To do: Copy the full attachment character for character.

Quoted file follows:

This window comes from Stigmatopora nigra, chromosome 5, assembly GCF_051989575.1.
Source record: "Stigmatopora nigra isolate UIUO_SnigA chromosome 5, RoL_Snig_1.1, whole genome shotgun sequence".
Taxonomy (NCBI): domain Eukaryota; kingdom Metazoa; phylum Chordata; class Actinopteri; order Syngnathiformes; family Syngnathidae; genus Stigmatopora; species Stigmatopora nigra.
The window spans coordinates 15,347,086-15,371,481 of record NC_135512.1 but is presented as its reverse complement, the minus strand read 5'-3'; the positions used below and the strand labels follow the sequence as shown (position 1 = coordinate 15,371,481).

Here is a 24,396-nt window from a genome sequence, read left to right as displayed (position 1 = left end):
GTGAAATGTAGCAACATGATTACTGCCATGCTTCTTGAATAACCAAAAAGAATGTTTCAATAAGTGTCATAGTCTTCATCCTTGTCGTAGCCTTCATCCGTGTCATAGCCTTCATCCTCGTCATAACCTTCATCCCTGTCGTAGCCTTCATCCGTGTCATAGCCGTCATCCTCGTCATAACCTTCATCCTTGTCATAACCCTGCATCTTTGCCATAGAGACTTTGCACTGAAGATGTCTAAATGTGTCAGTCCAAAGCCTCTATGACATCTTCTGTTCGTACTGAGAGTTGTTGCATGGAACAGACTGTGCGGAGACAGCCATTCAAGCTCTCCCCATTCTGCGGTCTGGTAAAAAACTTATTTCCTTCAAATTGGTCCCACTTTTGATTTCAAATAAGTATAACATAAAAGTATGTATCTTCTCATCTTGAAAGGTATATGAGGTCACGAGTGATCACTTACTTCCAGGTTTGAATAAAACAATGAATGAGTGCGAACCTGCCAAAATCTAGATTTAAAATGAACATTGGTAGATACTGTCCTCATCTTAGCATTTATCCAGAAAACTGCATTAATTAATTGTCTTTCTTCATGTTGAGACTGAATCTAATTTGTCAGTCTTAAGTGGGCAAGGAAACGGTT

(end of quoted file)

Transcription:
This window comes from Stigmatopora nigra, chromosome 5, assembly GCF_051989575.1.
Source record: "Stigmatopora nigra isolate UIUO_SnigA chromosome 5, RoL_Snig_1.1, whole genome shotgun sequence".
Taxonomy (NCBI): domain Eukaryota; kingdom Metazoa; phylum Chordata; class Actinopteri; order Syngnathiformes; family Syngnathidae; genus Stigmatopora; species Stigmatopora nigra.
The window spans coordinates 15,347,086-15,371,481 of record NC_135512.1 but is presented as its reverse complement, the minus strand read 5'-3'; the positions used below and the strand labels follow the sequence as shown (position 1 = coordinate 15,371,481).

Here is a 24,396-nt window from a genome sequence, read left to right as displayed (position 1 = left end):
GTGAAATGTAGCAACATGATTACTGCCATGCTTCTTGAATAACCAAAAAGAATGTTTCAATAAGTGTCATAGTCTTCATCCTTGTCGTAGCCTTCATCCGTGTCATAGCCTTCATCCTCGTCATAACCTTCATCCCTGTCGTAGCCTTCATCCGTGTCATAGCCGTCATCCTCGTCATAACCTTCATCCTTGTCATAACCCTGCATCTTTGCCATAGAGACTTTGCACTGAAGATGTCTAAATGTGTCAGTCCAAAGCCTCTATGACATCTTCTGTTCGTACTGAGAGTTGTTGCATGGAACAGACTGTGCGGAGACAGCCATTCAAGCTCTCCCCATTCTGCGGTCTGGTAAAAAACTTATTTCCTTCAAATTGGTCCCACTTTTGATTTCAAATAAGTATAACATAAAAGTATGTATCTTCTCATCTTGAAAGGTATATGAGGTCACGAGTGATCACTTACTTCCAGGTTTGAATAAAACAATGAATGAGTGCGAACCTGCCAAAATCTAGATTTAAAATGAACATTGGTAGATACTGTCCTCATCTTAGCATTTATCCAGAAAACTGCATTAATTAATTGTCTTTCTTCATGTTGAGACTGAATCTAATTTGTCAGTCTTAAGTGGGCAAGGAAACGGTT